Page 10-Wednesday, January 30, 1980-The Michigan Daily
ENTERTAINER REMEMBERED AS WARM, FUNNY:
Jimmy Durante dies at age 86
(Continued from PageI1)'
NONE OF Durante's family was
present when he died, hospital
spokeswoman Chris Thomas said. "The
family went home about midnight,"
said family spokesman Joe Bleeden.
However, he said Durante's wife,
nephews Bobby and Julie Romano and
actor Desi Arnaz planned to visit
Durante's body at Godeau - and Mar-
tinoni Funeral Home.
Dick Palmer, a spokesman for the
funeral directors, said a rosary and
Mass were scheduled Thursday
evening at Good Shepherd Roman
Catholic Church in Beverly Hills, with a
semi-private interment Friday mor-
ning at Holy Cross Cemetery.
He got his start in show biz as a piano
player in a Coney Island saloon at the
age of 17. After he achieved artistic and
financial success, he helped many
others along the way.
He earned a fortune during a career
that spanned the era from honky-tonk
joints to Roaring Twenties speakeasies
We can't afford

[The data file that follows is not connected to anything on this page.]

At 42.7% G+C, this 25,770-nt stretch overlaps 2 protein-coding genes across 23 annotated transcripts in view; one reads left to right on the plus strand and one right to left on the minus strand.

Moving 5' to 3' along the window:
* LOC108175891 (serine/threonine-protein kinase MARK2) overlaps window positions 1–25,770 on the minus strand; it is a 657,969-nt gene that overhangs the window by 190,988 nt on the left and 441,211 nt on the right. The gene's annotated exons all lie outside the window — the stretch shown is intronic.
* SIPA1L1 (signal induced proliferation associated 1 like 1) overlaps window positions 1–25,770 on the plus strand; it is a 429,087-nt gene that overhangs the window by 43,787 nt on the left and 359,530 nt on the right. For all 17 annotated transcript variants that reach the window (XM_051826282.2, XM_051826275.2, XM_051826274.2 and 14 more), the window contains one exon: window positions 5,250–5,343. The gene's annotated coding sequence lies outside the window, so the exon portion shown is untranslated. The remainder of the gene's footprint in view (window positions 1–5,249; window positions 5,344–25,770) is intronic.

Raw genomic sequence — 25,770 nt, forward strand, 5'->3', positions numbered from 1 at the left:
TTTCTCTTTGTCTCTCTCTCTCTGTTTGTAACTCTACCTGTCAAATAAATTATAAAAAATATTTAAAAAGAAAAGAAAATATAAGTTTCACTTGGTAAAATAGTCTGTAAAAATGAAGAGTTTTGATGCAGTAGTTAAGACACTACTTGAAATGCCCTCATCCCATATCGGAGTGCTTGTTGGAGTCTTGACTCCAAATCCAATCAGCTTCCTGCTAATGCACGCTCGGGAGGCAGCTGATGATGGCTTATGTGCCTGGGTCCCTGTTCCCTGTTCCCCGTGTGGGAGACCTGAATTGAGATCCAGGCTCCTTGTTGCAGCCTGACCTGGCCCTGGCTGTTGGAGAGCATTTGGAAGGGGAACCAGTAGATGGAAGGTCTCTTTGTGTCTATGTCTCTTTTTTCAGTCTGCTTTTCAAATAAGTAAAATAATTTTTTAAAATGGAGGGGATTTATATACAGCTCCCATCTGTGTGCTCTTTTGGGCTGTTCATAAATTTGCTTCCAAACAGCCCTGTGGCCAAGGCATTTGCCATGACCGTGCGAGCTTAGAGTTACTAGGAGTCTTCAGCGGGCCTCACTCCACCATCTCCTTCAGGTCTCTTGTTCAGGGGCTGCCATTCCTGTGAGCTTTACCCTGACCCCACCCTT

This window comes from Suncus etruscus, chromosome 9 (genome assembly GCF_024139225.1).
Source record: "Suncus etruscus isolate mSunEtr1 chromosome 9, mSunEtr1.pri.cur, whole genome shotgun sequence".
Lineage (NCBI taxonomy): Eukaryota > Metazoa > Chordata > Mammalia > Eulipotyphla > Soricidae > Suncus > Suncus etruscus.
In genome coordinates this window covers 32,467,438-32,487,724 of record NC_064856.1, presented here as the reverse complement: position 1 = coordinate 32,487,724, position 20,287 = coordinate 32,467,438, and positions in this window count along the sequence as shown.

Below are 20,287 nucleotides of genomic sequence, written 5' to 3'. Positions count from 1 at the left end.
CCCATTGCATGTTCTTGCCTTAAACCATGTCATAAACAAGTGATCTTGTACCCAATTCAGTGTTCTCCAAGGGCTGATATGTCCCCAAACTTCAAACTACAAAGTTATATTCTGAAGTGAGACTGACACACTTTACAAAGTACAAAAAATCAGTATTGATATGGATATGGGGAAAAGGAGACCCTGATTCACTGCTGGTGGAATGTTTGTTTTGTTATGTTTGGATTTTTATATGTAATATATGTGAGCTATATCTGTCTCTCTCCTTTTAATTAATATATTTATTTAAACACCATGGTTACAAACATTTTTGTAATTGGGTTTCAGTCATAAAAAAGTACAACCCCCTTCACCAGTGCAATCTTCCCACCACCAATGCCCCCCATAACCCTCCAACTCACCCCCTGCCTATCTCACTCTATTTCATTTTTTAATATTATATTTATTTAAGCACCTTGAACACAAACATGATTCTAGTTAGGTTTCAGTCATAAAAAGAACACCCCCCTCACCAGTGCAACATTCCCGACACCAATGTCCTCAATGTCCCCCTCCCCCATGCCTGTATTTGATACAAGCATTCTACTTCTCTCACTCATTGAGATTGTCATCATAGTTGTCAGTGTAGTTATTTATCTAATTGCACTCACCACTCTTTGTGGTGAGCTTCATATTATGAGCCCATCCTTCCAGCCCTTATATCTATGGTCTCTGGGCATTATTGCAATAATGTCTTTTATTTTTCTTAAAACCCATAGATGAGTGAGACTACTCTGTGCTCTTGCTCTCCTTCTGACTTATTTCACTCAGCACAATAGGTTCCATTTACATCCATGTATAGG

to waste it.
to television. Friends said he gave most
of it away - to charitable causes, to
almost anyone with a hard luck story.
DURANTE SUFFERED a stroke in
1972 and was partially paralyzed. After
that he stayed pretty much to the con-
fines of his Beverly Hills home with his
second wife Margaret who survives
him. They had an adopted daughter
A thin singer named Frank Sinatra
was among those he helped up the lad-
der of success.
"The world lost a great friend when
Jimmy Durante breathed his final
'Inka Dinka Doo'," said Sinatra. "He
came to my aid when I was just a kid
with stars in my eyes, just as he came
to the aid of a world looking for laughs
and songs and entertainment all during
DURANTE'S trademarks - in ad-
dition to his prominent nose - were
such songs as "Inka Dinka Doo" and "I
Know Darn Well I Can Do Without
Broadway, But Can Broadway Do
Without Me?" He loved to interrupt his
own act by bellowing the catch phrase,
"Stop da music!"
He ended his TV shows with: "Good
night, Mrs. Calabash, wherever you
are." He once explained that Mrs.
Calabash was a reference to his first
wife, Maud, who died in 1943.
Durante starred in such films as
"Two Girls and a Sailor," "Ziegfeld
Follies," "Music for Millions" and
"The Cuban Love Song." His stage hits
included "The New Yorker," "Show
Girl," "Jumbo" and "Strike Me Pink."